© Reuters. The founder of Nervotec, Jonathan Lau, shows the comparison of the vital signs between his company’s app and a pulse oxygen monitor in Singapore
By Joseph Campbell
SINGAPORE (Reuters) – Gunasekar Udayakumar (41) has his vital signs checked every morning before work at a construction site in Singapore without going to a clinic or seeing a nurse.
All he needs is his smartphone, which can display his heart rate, oxygen content and even stress level in just 45 seconds.
It can also tell him whether to see a doctor.
The application developed by Singapore-based startup Nervotec is what construction company Kajima sees as the first line of defense against another coronavirus outbreak in Singapore.
The city-state has kept its infections under wraps and wants to avoid a repeat of last year when a number of clusters emerged in dormitories for migrant workers.
Kajima employees at various locations have been using the application since December as part of a government-initiated program that provides companies with test technologies that allow them to adapt to the new norms of the pandemic.
It provides a diagnosis of the user’s health and relies solely on a smartphone camera, which can measure heart rate by detecting changes in the reflectance of light on the user’s skin between heartbeats according to the underlying blood flow.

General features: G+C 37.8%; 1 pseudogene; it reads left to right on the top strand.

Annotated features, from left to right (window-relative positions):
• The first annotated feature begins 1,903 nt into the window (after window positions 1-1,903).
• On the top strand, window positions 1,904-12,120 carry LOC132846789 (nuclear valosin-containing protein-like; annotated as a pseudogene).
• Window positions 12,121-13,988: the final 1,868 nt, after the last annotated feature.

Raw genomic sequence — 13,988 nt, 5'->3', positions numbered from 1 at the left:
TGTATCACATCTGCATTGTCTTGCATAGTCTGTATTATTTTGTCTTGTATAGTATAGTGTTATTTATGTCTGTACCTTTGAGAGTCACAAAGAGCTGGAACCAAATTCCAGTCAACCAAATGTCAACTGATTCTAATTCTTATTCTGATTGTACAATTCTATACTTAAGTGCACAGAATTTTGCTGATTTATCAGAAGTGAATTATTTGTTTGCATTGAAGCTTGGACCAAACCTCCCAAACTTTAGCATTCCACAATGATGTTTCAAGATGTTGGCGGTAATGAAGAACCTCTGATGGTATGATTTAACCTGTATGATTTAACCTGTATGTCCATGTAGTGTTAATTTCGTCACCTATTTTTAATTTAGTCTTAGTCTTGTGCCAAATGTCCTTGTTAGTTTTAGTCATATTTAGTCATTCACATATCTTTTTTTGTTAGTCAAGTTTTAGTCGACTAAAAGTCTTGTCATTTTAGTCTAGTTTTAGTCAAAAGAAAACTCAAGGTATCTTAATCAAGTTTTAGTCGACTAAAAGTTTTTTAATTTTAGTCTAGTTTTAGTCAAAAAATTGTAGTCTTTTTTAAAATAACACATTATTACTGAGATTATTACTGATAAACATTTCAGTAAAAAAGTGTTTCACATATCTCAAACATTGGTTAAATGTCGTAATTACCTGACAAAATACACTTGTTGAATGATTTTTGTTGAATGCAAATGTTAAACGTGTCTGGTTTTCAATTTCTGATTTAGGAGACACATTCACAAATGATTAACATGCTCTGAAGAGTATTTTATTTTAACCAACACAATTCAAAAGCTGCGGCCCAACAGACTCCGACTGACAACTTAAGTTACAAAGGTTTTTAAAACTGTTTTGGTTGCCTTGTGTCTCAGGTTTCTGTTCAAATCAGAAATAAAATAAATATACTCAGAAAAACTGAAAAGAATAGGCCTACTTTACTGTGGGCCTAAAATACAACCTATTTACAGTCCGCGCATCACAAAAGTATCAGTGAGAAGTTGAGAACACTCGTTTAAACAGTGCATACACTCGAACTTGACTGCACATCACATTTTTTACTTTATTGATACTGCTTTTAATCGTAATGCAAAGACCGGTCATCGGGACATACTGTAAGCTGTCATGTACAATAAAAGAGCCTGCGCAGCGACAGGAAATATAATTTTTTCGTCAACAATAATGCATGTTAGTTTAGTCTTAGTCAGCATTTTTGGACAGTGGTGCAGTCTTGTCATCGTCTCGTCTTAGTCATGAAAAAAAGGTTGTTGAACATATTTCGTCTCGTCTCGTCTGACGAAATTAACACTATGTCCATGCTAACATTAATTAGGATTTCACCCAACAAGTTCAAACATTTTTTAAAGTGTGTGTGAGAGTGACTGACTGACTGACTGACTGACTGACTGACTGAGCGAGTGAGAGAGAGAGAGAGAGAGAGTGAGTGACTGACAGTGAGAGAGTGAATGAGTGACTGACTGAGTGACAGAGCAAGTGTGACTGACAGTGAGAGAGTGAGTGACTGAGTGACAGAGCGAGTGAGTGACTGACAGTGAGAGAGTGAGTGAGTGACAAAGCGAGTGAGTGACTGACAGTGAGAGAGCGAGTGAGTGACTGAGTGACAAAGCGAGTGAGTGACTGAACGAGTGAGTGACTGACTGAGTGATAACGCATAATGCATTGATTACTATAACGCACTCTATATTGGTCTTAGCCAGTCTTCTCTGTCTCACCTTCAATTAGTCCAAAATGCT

Jonathan Lau, founder of Nervotec, said the Singapore government was very interested in the technology.
“We see the greatest attraction with private and public health care providers,” he said.
Lau’s first inspiration came from his experience as an Air Force pilot as he underwent constant scrutiny.
He eventually started a company that used handheld devices to monitor pilots. But when the pandemic hit, Lau expanded the focus.
The app is currently under review locally, and Chwee Teck Lim, director of the Institute of Health Innovation and Technology at the National University of Singapore, said it could have a big impact if it is approved by regulators
“What Nervotec is proposing could possibly be a game changer,” said Lim.
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